Creating a Cloud9 environment

1. Creating a Cloud9 environment

AWS Cloud9 is a cloud-based integrated development environment (IDE) that allows you to write, execute, and debug your code. If you would like to know more details, please refer to here.

Select Cloud9 from the AWS Management Console.


Select Create environment


Enter something similar to {name}-ddmmyyyy. Finally, select Next step at the bottom right.


Choose the following environment settings and scroll down:

  • Environment type Create a new EC2 instance for environment (direct access)
  • Instance type m5.large (8 GiB RAM + 2 vCPU)
  • Platform Ubuntu Server 18.04 LTS and scroll down


Click the triangle to expand the Network settings (advanced) section. Choose your default VPC or any VPC that has a public subnet. Next choose a public subnet and finally select Next step. If you do not have VPC with public subnet please follow the instructions here to create one


On the Review screen, select Create environment at the bottom right to start Cloud9. It will take a few minutes to start.

When the Cloud9 environment starts up, the following screen or similar will be displayed.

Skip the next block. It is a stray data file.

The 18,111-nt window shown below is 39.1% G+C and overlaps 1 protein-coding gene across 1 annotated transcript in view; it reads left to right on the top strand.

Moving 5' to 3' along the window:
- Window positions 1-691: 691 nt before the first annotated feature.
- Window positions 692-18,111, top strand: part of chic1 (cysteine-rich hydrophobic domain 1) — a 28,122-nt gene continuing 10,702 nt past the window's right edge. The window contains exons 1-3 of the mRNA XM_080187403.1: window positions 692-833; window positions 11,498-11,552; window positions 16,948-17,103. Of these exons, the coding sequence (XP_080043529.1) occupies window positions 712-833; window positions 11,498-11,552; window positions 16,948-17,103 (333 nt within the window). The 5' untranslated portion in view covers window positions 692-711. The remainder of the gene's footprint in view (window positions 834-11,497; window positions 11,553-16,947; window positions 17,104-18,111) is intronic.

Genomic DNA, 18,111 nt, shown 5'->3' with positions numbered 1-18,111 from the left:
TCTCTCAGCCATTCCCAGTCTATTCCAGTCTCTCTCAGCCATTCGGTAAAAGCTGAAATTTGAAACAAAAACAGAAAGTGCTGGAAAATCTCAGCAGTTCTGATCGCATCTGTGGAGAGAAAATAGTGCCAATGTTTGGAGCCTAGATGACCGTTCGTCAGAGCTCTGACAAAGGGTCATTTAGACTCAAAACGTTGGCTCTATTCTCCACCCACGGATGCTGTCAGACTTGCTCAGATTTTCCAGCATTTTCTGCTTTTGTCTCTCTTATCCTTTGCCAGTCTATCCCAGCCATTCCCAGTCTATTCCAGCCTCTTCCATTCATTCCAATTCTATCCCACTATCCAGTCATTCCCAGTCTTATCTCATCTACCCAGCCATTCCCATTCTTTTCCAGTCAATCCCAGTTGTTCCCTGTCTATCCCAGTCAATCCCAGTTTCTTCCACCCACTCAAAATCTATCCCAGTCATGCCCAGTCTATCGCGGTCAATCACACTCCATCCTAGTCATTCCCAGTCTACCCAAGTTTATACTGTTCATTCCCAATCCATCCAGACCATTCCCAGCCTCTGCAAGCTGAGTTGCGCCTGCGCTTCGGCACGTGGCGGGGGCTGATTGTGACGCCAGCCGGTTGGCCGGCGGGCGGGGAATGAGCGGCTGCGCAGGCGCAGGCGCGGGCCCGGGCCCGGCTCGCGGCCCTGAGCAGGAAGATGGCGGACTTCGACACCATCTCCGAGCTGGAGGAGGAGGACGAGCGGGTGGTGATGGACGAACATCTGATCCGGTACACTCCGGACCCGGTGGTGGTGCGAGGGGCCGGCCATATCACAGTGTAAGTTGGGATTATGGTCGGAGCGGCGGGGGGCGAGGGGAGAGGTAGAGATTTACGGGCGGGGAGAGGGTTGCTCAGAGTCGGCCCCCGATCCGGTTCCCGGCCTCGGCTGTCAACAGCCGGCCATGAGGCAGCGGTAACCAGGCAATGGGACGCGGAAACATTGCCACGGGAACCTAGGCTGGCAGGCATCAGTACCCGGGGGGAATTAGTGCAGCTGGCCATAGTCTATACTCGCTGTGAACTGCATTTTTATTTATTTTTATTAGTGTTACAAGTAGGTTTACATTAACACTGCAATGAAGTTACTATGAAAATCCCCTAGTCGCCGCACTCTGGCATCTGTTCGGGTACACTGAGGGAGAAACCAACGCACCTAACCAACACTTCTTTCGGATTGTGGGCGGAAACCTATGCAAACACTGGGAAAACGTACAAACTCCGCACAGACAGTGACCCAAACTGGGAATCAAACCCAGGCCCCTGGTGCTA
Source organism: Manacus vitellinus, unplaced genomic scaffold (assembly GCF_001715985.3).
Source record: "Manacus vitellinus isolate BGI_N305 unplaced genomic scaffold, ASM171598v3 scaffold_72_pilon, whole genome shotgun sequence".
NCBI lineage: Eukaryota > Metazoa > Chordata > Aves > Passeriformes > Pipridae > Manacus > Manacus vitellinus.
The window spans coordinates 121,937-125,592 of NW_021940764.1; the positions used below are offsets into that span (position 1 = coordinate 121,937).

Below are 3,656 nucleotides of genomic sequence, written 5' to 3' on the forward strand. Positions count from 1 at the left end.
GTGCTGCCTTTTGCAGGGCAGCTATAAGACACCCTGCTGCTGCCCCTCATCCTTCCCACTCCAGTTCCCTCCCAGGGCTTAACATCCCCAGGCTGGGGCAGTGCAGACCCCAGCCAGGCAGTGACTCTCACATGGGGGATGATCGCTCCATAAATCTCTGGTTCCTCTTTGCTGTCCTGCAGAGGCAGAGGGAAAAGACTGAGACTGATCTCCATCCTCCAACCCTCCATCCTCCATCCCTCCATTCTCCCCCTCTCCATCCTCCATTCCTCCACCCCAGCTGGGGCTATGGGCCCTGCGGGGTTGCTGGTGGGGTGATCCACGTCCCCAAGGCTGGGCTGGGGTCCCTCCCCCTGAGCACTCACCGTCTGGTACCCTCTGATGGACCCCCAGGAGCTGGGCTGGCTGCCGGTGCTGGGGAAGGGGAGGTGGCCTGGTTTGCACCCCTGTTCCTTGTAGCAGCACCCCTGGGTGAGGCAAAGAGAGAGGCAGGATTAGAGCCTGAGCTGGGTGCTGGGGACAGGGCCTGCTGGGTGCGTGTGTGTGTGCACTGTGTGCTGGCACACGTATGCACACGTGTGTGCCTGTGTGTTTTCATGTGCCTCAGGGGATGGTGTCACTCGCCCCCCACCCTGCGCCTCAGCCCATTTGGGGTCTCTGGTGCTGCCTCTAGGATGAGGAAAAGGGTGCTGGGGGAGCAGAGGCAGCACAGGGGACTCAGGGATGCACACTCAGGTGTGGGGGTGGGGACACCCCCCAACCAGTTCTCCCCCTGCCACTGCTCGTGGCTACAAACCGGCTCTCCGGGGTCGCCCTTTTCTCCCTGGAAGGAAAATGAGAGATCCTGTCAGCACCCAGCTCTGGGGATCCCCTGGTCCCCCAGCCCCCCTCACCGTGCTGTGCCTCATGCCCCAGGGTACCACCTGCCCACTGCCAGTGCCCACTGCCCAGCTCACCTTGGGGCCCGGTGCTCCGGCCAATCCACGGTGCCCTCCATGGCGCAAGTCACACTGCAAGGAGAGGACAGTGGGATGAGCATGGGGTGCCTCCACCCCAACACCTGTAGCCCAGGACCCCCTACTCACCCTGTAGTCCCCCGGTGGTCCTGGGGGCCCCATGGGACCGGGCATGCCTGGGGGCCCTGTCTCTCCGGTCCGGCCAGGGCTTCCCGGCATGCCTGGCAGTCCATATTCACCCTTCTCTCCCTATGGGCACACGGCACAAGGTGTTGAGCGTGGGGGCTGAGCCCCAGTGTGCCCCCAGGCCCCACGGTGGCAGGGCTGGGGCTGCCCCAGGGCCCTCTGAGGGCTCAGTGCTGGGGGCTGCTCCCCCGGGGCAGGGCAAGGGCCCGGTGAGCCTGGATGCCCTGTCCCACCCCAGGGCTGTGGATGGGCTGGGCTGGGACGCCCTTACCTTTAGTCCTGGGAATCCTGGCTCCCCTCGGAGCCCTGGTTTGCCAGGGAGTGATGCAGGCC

If you don’t see this screen after waiting a few minutes, it’s possible that you’re using a browser other than Chrome or Firefox, or that the subnet of your selected VPC isn’t public (not connected to the Internet). Please recreate the Cloud9 environment again.

Now we have a Cloud9 environment.

2. Disk capacity expansion

An EBS volume with a capacity of 10GB is attached as storage to the EC2 instance linked to the created Cloud9 environment. If you proceed with this hands-on procedure, the disk capacity may become insufficient, so use this procedure to expand the disk capacity.

First open a new terminal as shown below:


Run the following command to update your AWS CLI to latest:

curl | sh

Once thats complete let’s run the following command in a Cloud9 terminal to expand Cloud9’s disk space and restart your Cloud9 instance.

curl | sh

While the instance is restarting, Reconnecting ... will be displayed, so please wait until the instance restart is completed. After the instance restarts, open a new terminal in Cloud9 and run the following command to check the disk space.

df -h

In the command execution result, check that / is 45GB or more as shown below.

Filesystem      Size  Used Avail Use% Mounted on
/dev/nvme0n1p1   49G  7.9G   41G  17% /

3. Disable AWS Cloud9 temporary credentials

Cloud9 uses temporary credentials by default. Let’s disable them as we will be using our own IAM user or Event engine provided credentials.

First open Preferences under the Cloud9 icon and navigate down to AWS Settings in the bar on the left. Then uncheck ‘AWS managed temporary credentials’.

Cloud9DisableTempUser Cloud9DisableTempUser

Once done, please close the Preferences tab

That’s all for this procedure.

If you encounter any issues during the workshop, first see if you can find your solution in Troubleshooting section